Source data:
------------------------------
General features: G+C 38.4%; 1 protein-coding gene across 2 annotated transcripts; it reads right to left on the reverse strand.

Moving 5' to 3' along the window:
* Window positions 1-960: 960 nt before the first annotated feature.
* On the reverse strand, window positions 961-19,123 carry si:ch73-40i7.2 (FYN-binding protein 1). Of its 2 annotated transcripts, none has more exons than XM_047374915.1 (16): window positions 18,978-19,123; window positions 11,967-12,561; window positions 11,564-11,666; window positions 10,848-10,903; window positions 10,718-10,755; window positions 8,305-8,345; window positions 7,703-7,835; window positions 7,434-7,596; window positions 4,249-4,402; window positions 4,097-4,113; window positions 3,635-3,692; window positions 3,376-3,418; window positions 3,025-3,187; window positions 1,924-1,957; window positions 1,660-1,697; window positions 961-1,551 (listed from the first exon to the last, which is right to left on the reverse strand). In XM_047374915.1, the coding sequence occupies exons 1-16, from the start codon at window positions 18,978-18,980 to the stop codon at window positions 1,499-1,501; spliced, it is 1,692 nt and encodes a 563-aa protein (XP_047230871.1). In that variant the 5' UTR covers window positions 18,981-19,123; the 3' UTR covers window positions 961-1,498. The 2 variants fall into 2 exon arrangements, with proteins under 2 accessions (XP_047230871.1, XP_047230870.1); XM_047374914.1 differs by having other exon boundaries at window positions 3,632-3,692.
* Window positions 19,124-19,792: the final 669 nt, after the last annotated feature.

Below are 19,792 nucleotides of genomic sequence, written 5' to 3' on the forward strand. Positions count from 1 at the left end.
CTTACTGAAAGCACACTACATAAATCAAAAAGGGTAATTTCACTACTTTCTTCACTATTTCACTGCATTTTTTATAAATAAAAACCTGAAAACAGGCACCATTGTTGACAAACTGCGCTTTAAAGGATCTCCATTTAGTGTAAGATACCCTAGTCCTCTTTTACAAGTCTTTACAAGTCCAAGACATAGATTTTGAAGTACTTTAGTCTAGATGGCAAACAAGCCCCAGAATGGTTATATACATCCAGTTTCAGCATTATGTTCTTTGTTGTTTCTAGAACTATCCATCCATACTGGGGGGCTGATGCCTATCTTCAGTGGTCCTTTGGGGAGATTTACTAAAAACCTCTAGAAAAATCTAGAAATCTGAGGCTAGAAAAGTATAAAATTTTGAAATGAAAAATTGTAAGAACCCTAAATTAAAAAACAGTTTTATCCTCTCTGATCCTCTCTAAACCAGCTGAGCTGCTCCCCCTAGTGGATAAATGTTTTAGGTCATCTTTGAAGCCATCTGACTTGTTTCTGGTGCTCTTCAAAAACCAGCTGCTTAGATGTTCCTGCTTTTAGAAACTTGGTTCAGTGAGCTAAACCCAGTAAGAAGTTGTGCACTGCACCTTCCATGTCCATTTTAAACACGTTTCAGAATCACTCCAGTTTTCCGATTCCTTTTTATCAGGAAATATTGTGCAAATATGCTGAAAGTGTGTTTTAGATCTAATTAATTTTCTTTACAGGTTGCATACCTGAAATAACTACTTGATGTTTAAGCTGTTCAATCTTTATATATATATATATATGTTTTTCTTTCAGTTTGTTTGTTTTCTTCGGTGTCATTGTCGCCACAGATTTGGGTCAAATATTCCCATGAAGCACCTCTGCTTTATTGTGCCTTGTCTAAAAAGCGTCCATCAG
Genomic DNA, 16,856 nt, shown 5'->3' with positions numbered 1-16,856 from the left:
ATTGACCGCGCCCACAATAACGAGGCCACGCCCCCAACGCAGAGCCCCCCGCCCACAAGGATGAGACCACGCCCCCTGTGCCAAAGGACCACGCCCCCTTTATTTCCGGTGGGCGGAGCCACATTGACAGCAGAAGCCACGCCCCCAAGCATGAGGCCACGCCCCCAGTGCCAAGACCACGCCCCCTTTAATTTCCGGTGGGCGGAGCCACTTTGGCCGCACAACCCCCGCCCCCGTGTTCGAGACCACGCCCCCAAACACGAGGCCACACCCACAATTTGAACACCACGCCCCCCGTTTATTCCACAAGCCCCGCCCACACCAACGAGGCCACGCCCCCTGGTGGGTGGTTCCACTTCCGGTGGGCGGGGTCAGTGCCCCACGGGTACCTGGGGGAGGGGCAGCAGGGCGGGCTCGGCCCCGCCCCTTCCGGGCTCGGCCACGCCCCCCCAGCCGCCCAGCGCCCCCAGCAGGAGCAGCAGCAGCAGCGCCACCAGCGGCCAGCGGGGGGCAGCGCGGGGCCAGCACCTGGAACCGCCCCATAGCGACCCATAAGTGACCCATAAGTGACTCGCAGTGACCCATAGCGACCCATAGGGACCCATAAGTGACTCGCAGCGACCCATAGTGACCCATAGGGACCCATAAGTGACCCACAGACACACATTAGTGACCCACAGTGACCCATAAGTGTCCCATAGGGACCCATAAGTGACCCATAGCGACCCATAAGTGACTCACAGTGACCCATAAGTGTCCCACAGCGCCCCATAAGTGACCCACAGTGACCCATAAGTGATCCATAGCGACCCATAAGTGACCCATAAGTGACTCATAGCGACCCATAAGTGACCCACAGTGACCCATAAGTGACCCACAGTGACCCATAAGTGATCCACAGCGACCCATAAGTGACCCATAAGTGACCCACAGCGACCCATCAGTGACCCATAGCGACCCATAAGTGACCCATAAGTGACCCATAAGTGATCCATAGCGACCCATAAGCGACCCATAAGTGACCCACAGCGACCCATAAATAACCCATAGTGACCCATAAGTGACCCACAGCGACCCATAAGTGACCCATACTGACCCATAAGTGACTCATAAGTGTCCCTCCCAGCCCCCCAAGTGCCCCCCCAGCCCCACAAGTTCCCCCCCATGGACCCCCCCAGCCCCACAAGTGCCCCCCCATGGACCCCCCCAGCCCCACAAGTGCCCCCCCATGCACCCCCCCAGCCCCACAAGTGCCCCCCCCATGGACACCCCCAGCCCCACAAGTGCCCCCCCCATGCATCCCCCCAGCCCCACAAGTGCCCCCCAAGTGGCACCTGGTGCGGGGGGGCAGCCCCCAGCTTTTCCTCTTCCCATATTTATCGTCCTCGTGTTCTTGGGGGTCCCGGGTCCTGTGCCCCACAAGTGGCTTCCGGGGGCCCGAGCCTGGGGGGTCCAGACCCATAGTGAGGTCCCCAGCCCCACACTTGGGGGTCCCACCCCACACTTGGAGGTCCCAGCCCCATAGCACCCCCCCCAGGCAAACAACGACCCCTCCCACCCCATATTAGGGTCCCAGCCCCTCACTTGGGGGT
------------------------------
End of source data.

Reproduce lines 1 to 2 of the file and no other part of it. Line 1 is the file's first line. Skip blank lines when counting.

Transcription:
General features: G+C 38.4%; 1 protein-coding gene across 2 annotated transcripts; it reads right to left on the reverse strand.

Moving 5' to 3' along the window: